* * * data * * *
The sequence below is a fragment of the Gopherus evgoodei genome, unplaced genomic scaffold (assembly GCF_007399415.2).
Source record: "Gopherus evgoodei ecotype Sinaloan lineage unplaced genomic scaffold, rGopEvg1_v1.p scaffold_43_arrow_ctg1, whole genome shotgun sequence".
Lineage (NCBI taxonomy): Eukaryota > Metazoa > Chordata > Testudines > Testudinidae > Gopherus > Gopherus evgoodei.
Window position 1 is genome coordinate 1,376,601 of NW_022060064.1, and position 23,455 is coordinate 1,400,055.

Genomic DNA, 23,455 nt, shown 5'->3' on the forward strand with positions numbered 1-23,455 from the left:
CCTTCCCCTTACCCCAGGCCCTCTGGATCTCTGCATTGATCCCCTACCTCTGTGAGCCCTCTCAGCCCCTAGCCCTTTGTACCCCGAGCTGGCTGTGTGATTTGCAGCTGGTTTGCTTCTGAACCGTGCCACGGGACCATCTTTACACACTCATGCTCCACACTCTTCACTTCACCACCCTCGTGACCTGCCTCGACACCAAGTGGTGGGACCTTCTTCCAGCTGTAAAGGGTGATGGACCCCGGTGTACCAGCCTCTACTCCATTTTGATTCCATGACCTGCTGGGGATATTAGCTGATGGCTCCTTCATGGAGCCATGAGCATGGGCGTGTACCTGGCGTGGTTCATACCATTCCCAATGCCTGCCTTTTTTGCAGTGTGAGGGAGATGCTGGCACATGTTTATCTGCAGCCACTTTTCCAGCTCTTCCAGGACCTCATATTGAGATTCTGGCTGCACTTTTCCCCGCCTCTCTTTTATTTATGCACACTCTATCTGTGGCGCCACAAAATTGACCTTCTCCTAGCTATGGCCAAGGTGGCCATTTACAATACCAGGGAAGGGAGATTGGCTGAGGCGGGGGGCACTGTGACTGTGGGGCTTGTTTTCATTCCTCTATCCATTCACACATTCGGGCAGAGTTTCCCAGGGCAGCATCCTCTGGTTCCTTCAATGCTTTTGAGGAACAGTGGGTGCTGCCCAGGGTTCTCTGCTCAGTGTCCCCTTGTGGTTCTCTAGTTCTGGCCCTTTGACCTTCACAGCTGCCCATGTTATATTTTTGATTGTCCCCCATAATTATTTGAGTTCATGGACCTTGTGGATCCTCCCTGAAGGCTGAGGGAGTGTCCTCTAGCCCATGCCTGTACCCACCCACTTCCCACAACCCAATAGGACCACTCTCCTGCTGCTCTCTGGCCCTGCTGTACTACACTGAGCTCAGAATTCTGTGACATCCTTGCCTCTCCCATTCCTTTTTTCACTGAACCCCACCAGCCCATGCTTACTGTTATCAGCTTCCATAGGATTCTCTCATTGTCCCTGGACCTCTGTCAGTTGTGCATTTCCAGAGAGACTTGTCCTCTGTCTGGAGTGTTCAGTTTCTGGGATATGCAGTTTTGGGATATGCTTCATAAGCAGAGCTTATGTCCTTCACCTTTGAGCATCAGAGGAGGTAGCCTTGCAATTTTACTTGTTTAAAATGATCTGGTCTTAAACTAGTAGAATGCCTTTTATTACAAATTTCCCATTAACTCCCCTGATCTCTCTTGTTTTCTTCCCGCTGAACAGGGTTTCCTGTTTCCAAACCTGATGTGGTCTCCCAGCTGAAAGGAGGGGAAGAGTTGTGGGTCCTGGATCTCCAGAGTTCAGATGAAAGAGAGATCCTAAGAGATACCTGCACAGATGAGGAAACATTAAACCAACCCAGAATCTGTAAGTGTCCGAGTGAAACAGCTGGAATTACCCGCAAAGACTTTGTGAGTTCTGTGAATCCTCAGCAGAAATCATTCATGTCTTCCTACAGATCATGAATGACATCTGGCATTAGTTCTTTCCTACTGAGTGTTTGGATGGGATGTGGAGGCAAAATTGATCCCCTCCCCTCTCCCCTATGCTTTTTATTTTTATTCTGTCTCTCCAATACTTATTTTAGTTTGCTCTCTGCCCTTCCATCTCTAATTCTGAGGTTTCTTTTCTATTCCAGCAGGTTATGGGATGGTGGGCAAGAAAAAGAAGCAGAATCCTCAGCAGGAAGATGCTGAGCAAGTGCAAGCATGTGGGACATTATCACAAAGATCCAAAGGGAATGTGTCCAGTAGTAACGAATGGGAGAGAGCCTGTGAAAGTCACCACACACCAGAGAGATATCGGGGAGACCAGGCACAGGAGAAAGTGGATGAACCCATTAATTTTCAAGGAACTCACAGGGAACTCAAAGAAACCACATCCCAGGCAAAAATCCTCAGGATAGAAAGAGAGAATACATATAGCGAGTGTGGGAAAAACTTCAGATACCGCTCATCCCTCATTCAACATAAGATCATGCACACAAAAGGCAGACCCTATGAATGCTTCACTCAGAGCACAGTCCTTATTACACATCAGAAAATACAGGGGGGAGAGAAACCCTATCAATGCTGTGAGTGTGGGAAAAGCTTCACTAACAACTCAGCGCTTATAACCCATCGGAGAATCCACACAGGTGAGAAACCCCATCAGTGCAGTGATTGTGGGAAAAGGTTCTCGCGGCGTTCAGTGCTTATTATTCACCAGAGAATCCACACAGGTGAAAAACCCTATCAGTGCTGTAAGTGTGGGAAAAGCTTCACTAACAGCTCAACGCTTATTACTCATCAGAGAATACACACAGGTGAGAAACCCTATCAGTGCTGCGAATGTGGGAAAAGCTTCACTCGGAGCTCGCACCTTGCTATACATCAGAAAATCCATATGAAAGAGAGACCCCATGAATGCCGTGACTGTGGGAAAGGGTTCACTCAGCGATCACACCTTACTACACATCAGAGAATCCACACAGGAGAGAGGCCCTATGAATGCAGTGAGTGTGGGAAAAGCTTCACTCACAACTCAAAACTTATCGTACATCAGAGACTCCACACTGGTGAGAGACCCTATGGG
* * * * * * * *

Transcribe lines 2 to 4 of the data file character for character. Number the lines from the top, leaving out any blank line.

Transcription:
Source record: "Gopherus evgoodei ecotype Sinaloan lineage unplaced genomic scaffold, rGopEvg1_v1.p scaffold_43_arrow_ctg1, whole genome shotgun sequence".
Lineage (NCBI taxonomy): Eukaryota > Metazoa > Chordata > Testudines > Testudinidae > Gopherus > Gopherus evgoodei.
Window position 1 is genome coordinate 1,376,601 of NW_022060064.1, and position 23,455 is coordinate 1,400,055.